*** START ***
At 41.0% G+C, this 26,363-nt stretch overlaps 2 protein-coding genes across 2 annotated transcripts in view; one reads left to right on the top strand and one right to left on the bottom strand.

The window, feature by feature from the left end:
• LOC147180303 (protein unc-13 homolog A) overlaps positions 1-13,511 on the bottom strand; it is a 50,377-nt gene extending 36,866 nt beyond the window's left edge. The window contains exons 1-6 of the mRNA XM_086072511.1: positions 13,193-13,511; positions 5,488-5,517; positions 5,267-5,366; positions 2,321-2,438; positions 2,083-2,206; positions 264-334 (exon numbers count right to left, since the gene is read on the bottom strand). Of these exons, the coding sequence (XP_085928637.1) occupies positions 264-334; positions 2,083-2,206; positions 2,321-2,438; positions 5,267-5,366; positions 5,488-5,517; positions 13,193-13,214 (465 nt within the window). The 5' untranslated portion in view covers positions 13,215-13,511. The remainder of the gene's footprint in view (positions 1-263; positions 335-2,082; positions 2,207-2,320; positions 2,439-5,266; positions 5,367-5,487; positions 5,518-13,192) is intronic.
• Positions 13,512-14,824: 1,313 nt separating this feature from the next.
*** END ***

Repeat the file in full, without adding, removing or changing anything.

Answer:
At 41.0% G+C, this 26,363-nt stretch overlaps 2 protein-coding genes across 2 annotated transcripts in view; one reads left to right on the top strand and one right to left on the bottom strand.

The window, feature by feature from the left end:
• LOC147180303 (protein unc-13 homolog A) overlaps positions 1-13,511 on the bottom strand; it is a 50,377-nt gene extending 36,866 nt beyond the window's left edge. The window contains exons 1-6 of the mRNA XM_086072511.1: positions 13,193-13,511; positions 5,488-5,517; positions 5,267-5,366; positions 2,321-2,438; positions 2,083-2,206; positions 264-334 (exon numbers count right to left, since the gene is read on the bottom strand). Of these exons, the coding sequence (XP_085928637.1) occupies positions 264-334; positions 2,083-2,206; positions 2,321-2,438; positions 5,267-5,366; positions 5,488-5,517; positions 13,193-13,214 (465 nt within the window). The 5' untranslated portion in view covers positions 13,215-13,511. The remainder of the gene's footprint in view (positions 1-263; positions 335-2,082; positions 2,207-2,320; positions 2,439-5,266; positions 5,367-5,487; positions 5,518-13,192) is intronic.
• Positions 13,512-14,824: 1,313 nt separating this feature from the next.